Anger as Scots Labour leader refuses to be pressed on anti-Semitism code

Leonard seeks further dialogue. Picture: Greg Macvean
Leonard seeks further dialogue. Picture: Greg Macvean
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Richard Leonard has stopped short of backing the adoption of the international definition of anti-Semitism in full, prompting the Scottish Labour leader to be labelled “lacklustre”.

Quizzed on the row that has embroiled the party under Jeremy Corbyn’s leadership, Leonard said Labour needed to win the confidence of Jewish supporters.

But he did not endorse Labour acceptance of the International Holocaust Remembrance Alliance’s (IHRA) definition in its entirety despite being pressed on his opinions during an interview with BBC Radio Scotland’s Good Morning Scotland yesterday.

Leonard said: “I am willing to recommend we have further discussion and dialogue with the Jewish community, including the Jewish community in Scotland, which I intend to lead on, because we need to win the confidence of the Jewish community.

“We need to get to a position where not only have we got a very robust code on anti-Semitism within the Labour Party, which we are striving to achieve, but also which allows for freedom of speech, a discourse around Palestine and Israel.”

He added: “There has got to be a way through this, and the way through this may be that we do, in the end, adopt in full all of the working examples in the IHRA code, but I am also determined to make sure that freedom of speech is maintained inside the Labour Party too.”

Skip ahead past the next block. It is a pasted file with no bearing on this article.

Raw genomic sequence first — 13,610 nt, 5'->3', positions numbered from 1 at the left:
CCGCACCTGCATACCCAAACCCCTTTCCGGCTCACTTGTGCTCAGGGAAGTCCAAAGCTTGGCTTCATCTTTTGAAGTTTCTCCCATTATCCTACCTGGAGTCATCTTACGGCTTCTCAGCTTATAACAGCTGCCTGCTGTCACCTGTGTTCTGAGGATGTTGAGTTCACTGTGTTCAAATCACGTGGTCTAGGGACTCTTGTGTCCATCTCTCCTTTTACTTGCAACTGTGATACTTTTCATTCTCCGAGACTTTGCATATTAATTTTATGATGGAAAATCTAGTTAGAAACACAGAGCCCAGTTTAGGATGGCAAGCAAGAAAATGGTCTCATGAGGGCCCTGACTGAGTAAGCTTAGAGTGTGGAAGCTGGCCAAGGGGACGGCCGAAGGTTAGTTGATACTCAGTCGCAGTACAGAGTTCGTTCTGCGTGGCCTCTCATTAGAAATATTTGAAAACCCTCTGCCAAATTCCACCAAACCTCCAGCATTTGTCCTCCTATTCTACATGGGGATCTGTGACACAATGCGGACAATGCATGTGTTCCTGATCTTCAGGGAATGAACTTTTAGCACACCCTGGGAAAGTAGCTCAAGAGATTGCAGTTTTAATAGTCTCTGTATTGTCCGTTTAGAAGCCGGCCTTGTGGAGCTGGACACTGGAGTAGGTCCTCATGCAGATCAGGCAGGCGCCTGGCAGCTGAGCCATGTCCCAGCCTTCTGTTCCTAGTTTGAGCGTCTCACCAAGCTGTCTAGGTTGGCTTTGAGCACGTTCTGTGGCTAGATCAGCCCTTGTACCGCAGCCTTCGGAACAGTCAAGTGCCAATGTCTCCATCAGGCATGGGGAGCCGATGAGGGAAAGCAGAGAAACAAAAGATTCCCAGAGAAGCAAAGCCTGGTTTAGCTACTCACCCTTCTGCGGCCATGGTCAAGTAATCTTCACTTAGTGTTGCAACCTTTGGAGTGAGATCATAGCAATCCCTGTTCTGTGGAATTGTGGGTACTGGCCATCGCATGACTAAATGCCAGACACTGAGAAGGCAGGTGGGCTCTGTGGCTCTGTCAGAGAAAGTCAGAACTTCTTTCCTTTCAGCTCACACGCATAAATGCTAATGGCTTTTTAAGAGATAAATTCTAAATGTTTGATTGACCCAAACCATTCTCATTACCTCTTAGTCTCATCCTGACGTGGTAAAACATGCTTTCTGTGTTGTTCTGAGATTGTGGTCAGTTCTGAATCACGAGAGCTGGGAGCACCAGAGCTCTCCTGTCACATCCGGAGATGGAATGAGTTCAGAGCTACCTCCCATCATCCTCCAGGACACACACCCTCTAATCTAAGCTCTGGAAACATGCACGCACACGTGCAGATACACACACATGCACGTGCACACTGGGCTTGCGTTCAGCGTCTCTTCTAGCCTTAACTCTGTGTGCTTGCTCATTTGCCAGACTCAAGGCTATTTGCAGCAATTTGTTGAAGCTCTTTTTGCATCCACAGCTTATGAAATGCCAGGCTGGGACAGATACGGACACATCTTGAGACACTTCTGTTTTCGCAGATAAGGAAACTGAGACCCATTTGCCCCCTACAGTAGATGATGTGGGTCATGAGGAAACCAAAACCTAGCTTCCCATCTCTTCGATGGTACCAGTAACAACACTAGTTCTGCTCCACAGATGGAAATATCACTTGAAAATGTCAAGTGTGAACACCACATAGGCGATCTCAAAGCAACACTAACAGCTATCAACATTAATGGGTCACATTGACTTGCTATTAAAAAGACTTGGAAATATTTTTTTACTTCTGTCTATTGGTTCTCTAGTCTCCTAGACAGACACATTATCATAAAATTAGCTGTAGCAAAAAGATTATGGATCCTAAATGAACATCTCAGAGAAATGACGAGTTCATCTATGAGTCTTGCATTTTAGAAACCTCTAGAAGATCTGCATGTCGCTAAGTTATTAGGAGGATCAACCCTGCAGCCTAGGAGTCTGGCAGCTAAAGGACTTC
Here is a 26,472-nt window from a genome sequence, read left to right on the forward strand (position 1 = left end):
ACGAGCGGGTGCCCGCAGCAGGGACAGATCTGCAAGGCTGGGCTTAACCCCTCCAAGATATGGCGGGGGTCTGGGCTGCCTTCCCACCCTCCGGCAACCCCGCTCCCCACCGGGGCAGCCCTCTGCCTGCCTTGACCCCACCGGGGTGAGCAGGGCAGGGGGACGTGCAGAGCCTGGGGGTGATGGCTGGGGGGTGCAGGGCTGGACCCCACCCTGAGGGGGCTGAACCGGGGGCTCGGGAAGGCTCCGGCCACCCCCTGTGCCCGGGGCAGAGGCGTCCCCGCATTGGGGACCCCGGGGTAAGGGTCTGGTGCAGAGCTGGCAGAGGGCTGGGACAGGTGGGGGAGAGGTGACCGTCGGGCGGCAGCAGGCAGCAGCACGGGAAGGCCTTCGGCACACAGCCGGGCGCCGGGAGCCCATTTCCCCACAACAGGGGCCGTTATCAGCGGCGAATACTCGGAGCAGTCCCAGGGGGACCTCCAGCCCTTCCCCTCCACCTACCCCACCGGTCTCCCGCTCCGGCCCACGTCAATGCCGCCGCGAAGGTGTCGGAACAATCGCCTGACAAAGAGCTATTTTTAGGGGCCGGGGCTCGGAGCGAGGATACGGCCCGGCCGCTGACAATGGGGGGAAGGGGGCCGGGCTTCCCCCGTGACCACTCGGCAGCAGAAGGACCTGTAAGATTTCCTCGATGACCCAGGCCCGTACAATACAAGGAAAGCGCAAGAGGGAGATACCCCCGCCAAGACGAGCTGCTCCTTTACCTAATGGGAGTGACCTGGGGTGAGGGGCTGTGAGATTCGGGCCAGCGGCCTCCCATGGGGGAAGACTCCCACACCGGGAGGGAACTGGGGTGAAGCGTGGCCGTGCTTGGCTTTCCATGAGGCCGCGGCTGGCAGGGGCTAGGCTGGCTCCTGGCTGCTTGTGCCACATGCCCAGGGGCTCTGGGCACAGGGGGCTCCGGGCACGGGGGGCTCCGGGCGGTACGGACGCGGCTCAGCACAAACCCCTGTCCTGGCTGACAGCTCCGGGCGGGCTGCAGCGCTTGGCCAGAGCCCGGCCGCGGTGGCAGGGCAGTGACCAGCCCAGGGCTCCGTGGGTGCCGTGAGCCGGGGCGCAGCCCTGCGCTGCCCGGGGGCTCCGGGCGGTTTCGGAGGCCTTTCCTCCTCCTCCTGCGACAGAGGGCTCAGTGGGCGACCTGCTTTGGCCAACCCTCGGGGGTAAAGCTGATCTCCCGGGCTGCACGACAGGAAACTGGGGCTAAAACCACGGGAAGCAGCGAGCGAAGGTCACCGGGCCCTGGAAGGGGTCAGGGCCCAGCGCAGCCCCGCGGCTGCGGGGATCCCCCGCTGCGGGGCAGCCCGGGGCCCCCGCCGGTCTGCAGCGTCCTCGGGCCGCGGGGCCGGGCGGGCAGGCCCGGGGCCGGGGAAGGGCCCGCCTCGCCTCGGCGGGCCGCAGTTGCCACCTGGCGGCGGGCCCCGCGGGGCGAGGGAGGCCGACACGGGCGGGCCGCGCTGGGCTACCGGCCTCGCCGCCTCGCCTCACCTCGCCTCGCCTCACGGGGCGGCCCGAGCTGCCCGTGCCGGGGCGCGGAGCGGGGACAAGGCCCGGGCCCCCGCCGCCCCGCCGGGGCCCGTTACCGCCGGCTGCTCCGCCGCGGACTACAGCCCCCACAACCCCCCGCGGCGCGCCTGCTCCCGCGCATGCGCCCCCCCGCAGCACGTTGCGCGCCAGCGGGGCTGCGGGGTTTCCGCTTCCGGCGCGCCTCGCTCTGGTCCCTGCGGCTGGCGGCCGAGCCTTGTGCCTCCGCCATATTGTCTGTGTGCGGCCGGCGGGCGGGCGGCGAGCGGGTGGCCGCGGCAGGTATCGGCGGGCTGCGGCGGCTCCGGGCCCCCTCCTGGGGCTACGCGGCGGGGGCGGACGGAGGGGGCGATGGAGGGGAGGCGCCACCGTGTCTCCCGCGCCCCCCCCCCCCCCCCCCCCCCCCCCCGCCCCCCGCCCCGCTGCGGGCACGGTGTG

Tory MP Paul Masterton savaged the response, saying: “Richard Leonard appears as lacklustre as Jeremy Corbyn when it comes to tackling anti-Semitism in Labour. Many within his own party will find it hard to understand why he was unable to endorse the IHRA code under questioning this morning.”

Leonard’s call for “further discussion” came as former transport minister Tom Harris yesterday confirmed he had quit Labour after 34 years – a move critics claimed showed the party was in “chaos”.

Harris, who has been a vocal critic of Corbyn, said the party was “just not the place for me any more”.

“It felt a wee bit like a bereavement,” Harris told a national newspaper. “I felt a bit emotional, but it’s just not the place for me any more. It’s a personal decision.”

Harris represented Glasgow Cathcart then Glasgow South from 2001 to 2015. He served as transport minister from 2006 to 2008.

The decision was confirmed as Corbyn attempted to build bridges with the Jewish community by acknowledging mistakes in the way the party had handled the crisis, saying they had been “too slow in processing disciplinary cases of anti-Semitic abuse”.

But his comments were rebuffed by the Jewish Labour Movement, who said trust had broken down with the party leadership.

The Campaign Against Antisemitism separately lashed out at Corbyn’s failure to apologise for his own conduct.